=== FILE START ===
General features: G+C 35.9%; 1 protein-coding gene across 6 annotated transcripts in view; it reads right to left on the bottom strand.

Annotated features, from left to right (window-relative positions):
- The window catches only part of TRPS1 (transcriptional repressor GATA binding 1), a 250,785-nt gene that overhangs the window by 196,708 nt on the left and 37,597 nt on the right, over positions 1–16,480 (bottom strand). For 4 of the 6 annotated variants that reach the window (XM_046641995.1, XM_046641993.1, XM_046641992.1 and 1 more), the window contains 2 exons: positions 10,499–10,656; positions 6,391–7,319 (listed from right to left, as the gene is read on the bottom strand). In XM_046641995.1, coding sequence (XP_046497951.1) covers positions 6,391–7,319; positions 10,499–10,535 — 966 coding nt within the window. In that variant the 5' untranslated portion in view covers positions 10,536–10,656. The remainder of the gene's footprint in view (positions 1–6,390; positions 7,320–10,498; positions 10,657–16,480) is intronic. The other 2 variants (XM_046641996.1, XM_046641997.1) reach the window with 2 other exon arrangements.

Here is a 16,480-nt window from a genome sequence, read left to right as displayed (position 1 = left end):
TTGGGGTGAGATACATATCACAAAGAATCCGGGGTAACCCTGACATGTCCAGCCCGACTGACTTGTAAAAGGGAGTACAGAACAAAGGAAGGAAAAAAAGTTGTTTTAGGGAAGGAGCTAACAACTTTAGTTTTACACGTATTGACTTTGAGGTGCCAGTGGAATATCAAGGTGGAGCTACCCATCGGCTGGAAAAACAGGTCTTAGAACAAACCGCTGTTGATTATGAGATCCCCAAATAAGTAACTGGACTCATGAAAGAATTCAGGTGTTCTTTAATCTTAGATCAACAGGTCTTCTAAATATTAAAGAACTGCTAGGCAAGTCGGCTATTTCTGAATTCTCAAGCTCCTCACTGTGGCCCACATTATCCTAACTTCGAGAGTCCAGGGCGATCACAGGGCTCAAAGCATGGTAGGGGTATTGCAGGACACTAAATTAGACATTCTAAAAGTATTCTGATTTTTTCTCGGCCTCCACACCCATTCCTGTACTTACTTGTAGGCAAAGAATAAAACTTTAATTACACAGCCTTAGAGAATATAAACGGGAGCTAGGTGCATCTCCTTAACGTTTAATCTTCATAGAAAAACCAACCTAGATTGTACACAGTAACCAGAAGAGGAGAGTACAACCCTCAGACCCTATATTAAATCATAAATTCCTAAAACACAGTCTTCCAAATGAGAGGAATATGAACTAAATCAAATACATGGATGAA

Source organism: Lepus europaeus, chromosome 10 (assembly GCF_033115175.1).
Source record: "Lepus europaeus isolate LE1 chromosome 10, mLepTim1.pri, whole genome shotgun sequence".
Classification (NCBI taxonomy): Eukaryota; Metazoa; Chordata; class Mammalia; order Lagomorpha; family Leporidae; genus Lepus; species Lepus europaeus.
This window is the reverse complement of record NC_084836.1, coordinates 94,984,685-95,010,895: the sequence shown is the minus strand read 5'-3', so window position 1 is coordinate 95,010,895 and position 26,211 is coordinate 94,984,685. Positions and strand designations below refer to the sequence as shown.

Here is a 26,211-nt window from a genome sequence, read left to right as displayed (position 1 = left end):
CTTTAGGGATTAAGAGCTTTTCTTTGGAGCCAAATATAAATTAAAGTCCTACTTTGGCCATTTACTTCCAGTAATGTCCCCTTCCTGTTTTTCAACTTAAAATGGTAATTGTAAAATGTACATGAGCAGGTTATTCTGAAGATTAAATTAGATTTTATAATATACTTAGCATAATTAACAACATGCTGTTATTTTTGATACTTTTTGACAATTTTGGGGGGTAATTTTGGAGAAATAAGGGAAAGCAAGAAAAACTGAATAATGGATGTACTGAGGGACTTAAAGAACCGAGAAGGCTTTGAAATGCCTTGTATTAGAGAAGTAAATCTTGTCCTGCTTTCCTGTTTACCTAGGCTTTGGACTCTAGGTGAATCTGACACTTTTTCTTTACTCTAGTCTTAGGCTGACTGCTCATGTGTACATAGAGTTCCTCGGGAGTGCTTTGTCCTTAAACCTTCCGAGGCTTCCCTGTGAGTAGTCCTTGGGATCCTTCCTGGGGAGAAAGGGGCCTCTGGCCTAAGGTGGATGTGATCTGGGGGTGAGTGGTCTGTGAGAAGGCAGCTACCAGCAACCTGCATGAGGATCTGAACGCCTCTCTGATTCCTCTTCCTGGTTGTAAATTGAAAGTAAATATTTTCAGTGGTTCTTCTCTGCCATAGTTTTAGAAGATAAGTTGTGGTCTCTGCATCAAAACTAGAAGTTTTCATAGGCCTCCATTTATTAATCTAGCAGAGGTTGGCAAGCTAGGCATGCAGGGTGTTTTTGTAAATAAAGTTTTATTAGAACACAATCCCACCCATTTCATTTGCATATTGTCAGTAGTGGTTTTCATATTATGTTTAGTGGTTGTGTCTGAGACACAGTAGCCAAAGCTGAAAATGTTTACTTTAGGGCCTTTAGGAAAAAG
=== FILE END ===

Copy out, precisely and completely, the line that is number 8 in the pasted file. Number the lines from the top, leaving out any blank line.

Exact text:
Classification (NCBI taxonomy): Eukaryota; Metazoa; Chordata; class Mammalia; order Lagomorpha; family Leporidae; genus Lepus; species Lepus europaeus.